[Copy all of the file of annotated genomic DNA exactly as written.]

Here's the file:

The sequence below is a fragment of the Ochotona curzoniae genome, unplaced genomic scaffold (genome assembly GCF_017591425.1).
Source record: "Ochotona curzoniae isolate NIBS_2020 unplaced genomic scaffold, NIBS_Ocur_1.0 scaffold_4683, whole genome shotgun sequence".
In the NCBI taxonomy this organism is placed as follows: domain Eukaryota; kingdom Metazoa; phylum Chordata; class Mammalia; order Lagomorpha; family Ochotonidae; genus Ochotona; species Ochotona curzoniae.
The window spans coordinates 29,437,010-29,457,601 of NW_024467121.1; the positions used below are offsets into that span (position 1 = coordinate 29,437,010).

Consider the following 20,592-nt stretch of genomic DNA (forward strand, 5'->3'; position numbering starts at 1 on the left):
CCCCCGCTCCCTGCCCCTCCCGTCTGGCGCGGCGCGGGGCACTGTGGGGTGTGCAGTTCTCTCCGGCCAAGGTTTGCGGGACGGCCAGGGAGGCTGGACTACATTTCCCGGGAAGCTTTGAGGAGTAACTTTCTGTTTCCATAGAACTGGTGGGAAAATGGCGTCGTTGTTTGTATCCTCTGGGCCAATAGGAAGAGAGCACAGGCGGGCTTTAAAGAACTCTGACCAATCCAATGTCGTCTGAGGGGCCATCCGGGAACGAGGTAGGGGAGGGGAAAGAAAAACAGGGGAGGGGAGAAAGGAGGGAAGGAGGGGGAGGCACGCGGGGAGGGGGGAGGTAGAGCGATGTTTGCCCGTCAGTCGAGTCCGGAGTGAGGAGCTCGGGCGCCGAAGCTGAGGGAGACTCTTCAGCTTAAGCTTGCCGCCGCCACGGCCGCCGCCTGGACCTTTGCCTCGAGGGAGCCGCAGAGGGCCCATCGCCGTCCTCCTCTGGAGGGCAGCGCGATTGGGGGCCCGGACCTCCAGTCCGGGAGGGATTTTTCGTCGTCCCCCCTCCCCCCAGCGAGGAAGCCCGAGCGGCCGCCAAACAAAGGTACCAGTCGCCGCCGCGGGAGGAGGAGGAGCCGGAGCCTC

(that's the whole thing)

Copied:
The sequence below is a fragment of the Ochotona curzoniae genome, unplaced genomic scaffold (genome assembly GCF_017591425.1).
Source record: "Ochotona curzoniae isolate NIBS_2020 unplaced genomic scaffold, NIBS_Ocur_1.0 scaffold_4683, whole genome shotgun sequence".
In the NCBI taxonomy this organism is placed as follows: domain Eukaryota; kingdom Metazoa; phylum Chordata; class Mammalia; order Lagomorpha; family Ochotonidae; genus Ochotona; species Ochotona curzoniae.
The window spans coordinates 29,437,010-29,457,601 of NW_024467121.1; the positions used below are offsets into that span (position 1 = coordinate 29,437,010).

Consider the following 20,592-nt stretch of genomic DNA (forward strand, 5'->3'; position numbering starts at 1 on the left):
CCCCCGCTCCCTGCCCCTCCCGTCTGGCGCGGCGCGGGGCACTGTGGGGTGTGCAGTTCTCTCCGGCCAAGGTTTGCGGGACGGCCAGGGAGGCTGGACTACATTTCCCGGGAAGCTTTGAGGAGTAACTTTCTGTTTCCATAGAACTGGTGGGAAAATGGCGTCGTTGTTTGTATCCTCTGGGCCAATAGGAAGAGAGCACAGGCGGGCTTTAAAGAACTCTGACCAATCCAATGTCGTCTGAGGGGCCATCCGGGAACGAGGTAGGGGAGGGGAAAGAAAAACAGGGGAGGGGAGAAAGGAGGGAAGGAGGGGGAGGCACGCGGGGAGGGGGGAGGTAGAGCGATGTTTGCCCGTCAGTCGAGTCCGGAGTGAGGAGCTCGGGCGCCGAAGCTGAGGGAGACTCTTCAGCTTAAGCTTGCCGCCGCCACGGCCGCCGCCTGGACCTTTGCCTCGAGGGAGCCGCAGAGGGCCCATCGCCGTCCTCCTCTGGAGGGCAGCGCGATTGGGGGCCCGGACCTCCAGTCCGGGAGGGATTTTTCGTCGTCCCCCCTCCCCCCAGCGAGGAAGCCCGAGCGGCCGCCAAACAAAGGTACCAGTCGCCGCCGCGGGAGGAGGAGGAGCCGGAGCCTC